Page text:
A Monster Calls (Old Vic) | Review By Sam Eastop

The Old Vic has posted their 2018 production of A Monster Calls to YouTube in the hopes of entertaining us theatre goers, who are locked inside our home, itching to relive that live theatre buzz once more. I was aware of the film that was released in 2016, although I had never seen it, I knew it was a big release at the time due to it’s magical CGI moments and touching story, so this production was an exciting prospect to me, that and the fact I’ll take any chance to watch any form of theatre right now.

Conor is a 13-year-old boy whose mum is battling cancer. We see him struggling through school, the centre of attention for bullies, and his struggles at home, trying to care for his mum and pushing away his gran and dad, the latter lives in the U.S, with another wife and family. His life is uprooted when a monster in the form of a yew tree comes to him at 7 minutes past midnight to tell him three tales, one a night, before, on the fourth, Conor must tell the monster a true tale.

Matthew Tennyson plays our protagonist. He barely ever, if at all, leaves the stage for the entire runtime. He impressively never runs out of steam and keeps the audience running along with him until the final blackout. His energy and child-like portrayal are very pleasant to watch and make you entirely sympathise with him, wishing for him to be able to heal his mother in any way possible. His vocal energy is present throughout, but his voice can become quite graining at times as it never really changes pitch or volume throughout. His performance at points can come off one-note as he seems to just shout at people a lot as he is angry at life and at the situation he has found himself in.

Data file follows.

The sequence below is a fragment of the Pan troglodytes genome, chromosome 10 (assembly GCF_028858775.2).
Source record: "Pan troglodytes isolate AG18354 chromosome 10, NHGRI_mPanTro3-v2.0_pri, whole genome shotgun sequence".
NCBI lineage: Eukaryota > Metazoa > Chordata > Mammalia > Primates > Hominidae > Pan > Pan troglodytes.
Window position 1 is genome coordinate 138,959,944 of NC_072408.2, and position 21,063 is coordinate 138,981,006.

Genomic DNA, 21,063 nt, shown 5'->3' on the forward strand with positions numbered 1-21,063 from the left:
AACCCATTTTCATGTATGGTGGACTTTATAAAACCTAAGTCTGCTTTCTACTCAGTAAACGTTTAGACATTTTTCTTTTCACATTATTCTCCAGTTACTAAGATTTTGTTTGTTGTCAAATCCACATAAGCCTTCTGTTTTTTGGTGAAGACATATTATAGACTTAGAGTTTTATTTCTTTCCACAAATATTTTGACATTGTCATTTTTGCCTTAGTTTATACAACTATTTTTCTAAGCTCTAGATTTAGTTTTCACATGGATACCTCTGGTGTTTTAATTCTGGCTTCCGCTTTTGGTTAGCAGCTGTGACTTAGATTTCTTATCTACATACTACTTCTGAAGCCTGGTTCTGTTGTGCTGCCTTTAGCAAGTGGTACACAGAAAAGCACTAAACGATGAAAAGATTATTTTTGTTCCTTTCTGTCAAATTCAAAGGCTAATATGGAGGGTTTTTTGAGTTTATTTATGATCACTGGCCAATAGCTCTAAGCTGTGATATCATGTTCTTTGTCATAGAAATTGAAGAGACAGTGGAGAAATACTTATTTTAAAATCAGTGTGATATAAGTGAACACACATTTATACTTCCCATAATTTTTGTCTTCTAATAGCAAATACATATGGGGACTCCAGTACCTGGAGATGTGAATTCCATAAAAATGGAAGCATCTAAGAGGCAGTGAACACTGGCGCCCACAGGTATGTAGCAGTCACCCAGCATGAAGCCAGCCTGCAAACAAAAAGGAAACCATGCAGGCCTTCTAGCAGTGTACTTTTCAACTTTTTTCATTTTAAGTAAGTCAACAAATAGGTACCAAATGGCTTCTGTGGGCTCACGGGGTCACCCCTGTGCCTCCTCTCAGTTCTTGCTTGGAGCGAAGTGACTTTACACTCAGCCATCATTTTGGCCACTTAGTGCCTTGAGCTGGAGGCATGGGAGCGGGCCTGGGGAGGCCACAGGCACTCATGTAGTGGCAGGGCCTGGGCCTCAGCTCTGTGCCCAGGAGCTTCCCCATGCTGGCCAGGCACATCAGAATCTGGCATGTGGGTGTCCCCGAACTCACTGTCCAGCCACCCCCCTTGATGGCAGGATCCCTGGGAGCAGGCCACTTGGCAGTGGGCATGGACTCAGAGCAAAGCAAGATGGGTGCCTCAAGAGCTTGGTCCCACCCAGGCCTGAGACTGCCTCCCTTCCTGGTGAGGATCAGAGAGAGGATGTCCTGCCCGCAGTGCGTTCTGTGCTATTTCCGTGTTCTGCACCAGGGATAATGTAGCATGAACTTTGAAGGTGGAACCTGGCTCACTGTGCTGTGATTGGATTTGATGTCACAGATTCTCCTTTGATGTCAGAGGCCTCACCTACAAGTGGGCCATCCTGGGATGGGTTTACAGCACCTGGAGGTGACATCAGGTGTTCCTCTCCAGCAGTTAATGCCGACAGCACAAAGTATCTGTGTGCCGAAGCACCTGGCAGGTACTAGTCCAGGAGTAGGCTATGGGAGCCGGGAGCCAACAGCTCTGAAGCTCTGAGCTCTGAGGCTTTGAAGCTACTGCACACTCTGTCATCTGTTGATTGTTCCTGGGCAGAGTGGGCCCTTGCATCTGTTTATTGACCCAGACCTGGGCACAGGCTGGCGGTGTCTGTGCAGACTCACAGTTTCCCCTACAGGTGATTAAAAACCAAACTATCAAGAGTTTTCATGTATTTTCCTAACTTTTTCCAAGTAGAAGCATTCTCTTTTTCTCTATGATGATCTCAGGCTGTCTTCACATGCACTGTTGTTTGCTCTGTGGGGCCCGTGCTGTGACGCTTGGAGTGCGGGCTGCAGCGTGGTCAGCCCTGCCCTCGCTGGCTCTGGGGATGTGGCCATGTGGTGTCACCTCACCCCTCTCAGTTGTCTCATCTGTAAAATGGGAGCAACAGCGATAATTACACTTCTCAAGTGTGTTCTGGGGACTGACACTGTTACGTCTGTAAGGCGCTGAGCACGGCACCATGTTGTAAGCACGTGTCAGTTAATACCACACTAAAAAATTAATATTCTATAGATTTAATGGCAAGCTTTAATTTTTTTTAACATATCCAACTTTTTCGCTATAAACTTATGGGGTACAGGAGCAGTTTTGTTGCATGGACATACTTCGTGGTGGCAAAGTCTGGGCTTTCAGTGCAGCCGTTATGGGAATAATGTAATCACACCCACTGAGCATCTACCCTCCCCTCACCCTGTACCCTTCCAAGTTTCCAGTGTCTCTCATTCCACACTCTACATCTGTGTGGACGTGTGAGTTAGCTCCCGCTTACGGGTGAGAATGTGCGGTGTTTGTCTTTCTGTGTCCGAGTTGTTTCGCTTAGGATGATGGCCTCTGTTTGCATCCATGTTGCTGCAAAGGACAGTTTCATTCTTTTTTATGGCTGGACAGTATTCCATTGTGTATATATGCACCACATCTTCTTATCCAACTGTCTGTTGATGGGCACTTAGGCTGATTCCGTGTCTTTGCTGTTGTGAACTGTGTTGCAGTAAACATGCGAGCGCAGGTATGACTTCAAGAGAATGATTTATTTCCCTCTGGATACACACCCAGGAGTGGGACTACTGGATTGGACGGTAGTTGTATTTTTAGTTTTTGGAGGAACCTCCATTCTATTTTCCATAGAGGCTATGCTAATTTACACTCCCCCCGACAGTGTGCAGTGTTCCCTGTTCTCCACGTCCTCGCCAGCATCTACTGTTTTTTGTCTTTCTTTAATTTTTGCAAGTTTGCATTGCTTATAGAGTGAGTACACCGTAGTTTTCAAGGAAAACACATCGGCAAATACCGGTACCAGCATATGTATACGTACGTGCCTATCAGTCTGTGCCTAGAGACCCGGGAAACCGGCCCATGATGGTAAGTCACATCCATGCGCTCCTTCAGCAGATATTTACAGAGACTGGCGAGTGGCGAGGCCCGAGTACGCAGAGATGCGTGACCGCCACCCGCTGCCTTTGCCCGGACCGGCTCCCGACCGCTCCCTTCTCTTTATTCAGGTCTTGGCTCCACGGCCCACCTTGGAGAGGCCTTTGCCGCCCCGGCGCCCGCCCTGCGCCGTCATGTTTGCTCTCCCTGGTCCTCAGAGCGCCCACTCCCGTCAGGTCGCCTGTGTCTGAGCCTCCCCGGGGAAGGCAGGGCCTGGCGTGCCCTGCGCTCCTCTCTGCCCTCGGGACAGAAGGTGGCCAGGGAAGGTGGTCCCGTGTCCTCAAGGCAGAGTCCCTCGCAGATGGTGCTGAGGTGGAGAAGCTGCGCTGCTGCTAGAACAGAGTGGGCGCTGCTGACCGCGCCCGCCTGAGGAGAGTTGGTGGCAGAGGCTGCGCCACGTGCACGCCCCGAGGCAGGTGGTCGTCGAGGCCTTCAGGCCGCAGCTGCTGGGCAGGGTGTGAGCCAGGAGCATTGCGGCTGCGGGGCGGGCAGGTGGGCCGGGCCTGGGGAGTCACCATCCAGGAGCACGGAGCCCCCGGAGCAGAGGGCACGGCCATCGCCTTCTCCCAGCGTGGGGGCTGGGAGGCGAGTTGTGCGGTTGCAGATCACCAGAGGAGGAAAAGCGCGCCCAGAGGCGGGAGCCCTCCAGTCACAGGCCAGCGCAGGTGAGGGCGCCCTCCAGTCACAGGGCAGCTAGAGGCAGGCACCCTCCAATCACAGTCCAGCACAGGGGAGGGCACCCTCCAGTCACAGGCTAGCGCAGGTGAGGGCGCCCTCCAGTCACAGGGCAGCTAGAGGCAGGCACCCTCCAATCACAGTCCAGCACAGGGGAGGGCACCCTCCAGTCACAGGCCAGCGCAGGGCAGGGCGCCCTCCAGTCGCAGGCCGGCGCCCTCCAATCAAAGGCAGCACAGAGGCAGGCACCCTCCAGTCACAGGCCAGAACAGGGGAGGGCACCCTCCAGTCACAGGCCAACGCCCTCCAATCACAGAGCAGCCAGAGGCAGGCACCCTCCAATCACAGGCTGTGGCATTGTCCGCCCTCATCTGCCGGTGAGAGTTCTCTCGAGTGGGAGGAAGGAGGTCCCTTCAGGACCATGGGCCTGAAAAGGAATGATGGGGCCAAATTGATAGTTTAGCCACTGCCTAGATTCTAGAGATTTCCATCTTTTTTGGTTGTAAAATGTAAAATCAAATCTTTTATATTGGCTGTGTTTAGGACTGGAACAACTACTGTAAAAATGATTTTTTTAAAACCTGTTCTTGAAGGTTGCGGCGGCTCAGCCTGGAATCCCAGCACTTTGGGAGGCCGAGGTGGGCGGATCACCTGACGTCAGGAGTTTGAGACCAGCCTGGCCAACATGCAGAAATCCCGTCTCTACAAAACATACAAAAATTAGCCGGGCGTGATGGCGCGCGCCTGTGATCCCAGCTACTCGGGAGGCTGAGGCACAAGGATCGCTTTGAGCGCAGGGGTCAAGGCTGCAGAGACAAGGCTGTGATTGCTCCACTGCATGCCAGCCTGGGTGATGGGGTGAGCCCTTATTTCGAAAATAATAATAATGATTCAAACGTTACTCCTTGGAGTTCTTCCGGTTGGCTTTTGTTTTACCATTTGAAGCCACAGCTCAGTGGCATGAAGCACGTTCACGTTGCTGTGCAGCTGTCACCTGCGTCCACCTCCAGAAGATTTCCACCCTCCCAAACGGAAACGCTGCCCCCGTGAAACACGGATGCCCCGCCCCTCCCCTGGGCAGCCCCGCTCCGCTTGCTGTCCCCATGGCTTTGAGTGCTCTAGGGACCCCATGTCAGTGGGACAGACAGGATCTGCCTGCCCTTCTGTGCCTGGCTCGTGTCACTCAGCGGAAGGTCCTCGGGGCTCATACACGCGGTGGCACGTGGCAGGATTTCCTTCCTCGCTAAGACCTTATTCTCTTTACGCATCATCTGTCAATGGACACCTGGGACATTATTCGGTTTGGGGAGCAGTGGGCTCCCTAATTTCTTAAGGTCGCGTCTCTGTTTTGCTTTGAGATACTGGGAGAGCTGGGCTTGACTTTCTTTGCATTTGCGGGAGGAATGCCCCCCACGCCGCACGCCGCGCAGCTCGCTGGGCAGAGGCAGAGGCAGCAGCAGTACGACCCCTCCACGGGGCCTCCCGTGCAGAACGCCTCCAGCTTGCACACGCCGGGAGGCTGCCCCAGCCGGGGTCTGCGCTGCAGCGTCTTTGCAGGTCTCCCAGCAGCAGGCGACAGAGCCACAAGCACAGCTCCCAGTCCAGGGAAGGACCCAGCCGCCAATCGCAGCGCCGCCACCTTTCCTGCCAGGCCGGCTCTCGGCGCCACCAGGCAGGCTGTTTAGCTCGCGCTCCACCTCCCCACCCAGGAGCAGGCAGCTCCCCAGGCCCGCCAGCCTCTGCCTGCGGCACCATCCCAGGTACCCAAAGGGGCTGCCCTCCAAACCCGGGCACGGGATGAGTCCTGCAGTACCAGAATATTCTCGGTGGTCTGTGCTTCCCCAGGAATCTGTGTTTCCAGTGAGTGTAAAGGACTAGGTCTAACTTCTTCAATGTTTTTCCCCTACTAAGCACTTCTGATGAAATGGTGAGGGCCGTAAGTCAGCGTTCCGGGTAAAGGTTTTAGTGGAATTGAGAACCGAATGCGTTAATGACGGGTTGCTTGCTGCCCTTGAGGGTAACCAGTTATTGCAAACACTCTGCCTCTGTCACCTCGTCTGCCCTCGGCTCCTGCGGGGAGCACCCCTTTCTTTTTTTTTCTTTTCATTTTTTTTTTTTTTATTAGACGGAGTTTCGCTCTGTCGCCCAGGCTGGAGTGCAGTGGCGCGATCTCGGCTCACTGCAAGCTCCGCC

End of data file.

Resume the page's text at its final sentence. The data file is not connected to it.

Stewart Goodwin as the Monster is quite a presence on stage. He holds himself in a way that makes you want to do anything he says. His booming voice, helped with a little voice affects, rattles through you, and only makes him appear even more intimidating. That said, Goodwin manages to find the softer more vulnerable parts to his character where appropriate, making us want to know more about this fascinating character and the long life he has led.